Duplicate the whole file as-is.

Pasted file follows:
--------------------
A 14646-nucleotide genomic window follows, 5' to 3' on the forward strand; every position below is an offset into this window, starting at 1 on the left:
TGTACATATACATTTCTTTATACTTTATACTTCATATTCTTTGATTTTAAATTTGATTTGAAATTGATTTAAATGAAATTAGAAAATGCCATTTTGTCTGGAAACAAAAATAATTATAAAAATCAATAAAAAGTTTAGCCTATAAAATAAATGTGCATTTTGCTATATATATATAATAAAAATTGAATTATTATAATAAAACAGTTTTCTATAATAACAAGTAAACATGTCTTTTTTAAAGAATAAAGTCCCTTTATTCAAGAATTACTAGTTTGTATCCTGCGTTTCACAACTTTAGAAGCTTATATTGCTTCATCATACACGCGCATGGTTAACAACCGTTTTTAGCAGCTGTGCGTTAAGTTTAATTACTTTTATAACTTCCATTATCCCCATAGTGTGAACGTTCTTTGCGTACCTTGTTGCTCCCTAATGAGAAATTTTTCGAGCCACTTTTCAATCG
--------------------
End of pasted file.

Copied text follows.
A 14646-nucleotide genomic window follows, 5' to 3' on the forward strand; every position below is an offset into this window, starting at 1 on the left:
TGTACATATACATTTCTTTATACTTTATACTTCATATTCTTTGATTTTAAATTTGATTTGAAATTGATTTAAATGAAATTAGAAAATGCCATTTTGTCTGGAAACAAAAATAATTATAAAAATCAATAAAAAGTTTAGCCTATAAAATAAATGTGCATTTTGCTATATATATATAATAAAAATTGAATTATTATAATAAAACAGTTTTCTATAATAACAAGTAAACATGTCTTTTTTAAAGAATAAAGTCCCTTTATTCAAGAATTACTAGTTTGTATCCTGCGTTTCACAACTTTAGAAGCTTATATTGCTTCATCATACACGCGCATGGTTAACAACCGTTTTTAGCAGCTGTGCGTTAAGTTTAATTACTTTTATAACTTCCATTATCCCCATAGTGTGAACGTTCTTTGCGTACCTTGTTGCTCCCTAATGAGAAATTTTTCGAGCCACTTTTCAATCG